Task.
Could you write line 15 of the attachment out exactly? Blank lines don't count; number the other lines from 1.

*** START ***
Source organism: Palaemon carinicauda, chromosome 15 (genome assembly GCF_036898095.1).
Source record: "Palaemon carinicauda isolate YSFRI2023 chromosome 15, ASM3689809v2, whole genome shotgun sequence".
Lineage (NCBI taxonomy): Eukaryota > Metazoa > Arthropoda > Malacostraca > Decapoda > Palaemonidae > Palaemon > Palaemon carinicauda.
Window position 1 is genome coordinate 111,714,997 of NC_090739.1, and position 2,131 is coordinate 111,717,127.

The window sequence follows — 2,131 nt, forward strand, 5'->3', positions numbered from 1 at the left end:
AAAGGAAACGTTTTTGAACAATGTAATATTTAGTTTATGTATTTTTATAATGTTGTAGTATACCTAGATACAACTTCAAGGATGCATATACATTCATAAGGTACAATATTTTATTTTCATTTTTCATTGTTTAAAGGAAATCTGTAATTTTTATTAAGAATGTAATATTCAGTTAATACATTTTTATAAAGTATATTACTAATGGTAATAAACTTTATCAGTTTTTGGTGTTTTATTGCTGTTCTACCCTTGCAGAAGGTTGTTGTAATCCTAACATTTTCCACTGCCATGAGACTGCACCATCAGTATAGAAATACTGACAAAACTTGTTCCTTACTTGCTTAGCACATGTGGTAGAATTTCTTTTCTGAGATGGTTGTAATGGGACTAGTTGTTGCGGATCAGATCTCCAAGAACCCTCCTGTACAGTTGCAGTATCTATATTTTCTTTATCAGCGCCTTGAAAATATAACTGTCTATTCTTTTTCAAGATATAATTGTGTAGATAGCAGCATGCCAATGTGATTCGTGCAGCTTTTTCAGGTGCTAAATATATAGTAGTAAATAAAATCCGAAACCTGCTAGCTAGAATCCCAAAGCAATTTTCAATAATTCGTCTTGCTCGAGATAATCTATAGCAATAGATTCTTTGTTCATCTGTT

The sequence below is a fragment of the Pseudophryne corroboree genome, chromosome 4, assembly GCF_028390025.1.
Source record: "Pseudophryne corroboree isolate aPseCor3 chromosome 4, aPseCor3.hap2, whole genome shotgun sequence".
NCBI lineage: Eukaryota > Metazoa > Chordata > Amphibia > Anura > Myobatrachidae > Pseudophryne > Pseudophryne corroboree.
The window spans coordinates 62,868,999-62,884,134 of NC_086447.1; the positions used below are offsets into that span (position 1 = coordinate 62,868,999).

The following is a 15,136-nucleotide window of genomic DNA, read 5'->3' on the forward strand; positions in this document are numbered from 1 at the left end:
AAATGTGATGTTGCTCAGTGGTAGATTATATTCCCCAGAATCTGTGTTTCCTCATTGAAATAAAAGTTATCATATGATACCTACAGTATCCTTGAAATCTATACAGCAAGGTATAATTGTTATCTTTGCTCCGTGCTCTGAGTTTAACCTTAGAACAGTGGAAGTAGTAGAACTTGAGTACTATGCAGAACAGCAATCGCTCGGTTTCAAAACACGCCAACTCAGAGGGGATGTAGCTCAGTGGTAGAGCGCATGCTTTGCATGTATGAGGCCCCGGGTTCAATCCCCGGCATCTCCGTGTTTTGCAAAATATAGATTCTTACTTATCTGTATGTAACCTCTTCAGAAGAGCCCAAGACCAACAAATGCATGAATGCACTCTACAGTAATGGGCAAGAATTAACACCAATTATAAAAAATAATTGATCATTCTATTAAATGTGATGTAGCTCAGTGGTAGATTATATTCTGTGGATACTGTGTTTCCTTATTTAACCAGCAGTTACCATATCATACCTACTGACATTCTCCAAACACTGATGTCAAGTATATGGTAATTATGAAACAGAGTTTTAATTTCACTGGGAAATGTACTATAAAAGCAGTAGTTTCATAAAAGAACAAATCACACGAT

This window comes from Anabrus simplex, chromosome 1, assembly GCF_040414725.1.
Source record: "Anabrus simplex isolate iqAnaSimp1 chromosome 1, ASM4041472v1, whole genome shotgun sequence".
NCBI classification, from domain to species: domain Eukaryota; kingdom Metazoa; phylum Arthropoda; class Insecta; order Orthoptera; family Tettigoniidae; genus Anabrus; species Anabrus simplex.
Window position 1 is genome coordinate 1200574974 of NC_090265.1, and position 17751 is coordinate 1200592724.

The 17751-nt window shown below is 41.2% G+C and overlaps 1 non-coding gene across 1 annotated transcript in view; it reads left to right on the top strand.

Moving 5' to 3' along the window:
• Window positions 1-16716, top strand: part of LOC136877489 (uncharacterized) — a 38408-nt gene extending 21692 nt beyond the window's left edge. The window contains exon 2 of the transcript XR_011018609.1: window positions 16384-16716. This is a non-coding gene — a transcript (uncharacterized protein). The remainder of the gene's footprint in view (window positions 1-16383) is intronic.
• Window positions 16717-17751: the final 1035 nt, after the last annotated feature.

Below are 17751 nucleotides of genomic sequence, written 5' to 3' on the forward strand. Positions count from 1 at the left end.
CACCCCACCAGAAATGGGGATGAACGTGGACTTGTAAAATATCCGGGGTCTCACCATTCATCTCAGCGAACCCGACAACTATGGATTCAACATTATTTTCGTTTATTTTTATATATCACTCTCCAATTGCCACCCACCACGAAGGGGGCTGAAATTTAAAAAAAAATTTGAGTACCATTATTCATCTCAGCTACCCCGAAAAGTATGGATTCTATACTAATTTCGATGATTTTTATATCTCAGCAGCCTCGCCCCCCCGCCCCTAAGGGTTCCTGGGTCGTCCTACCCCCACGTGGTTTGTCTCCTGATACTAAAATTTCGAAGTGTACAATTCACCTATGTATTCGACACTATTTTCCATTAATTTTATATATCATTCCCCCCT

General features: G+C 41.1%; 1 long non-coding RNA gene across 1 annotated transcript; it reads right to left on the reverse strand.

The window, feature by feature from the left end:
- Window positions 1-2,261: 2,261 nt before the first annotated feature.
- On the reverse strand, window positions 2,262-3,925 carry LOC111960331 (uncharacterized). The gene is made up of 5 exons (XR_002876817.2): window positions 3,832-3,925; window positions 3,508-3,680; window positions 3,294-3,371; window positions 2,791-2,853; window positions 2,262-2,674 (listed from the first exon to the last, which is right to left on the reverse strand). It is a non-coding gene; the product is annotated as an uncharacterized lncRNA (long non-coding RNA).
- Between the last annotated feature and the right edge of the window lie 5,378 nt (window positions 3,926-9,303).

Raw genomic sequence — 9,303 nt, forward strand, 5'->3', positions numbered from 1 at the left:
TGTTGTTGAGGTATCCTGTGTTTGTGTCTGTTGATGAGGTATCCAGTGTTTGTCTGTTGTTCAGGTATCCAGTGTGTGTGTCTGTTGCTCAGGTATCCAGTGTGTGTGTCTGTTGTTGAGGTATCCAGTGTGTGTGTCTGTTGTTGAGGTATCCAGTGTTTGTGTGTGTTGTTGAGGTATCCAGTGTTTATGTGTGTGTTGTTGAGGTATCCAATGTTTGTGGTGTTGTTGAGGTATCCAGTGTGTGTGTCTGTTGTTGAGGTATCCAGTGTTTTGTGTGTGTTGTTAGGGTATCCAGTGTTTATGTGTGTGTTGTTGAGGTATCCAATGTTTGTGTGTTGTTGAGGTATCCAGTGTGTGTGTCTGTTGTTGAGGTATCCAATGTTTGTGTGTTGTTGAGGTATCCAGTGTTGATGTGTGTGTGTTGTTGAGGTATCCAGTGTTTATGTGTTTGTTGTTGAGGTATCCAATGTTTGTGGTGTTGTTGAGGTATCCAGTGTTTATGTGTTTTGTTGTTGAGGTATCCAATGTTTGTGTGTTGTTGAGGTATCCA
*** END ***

NCBI classification, from domain to species: domain Eukaryota; kingdom Metazoa; phylum Arthropoda; class Insecta; order Orthoptera; family Tettigoniidae; genus Anabrus; species Anabrus simplex.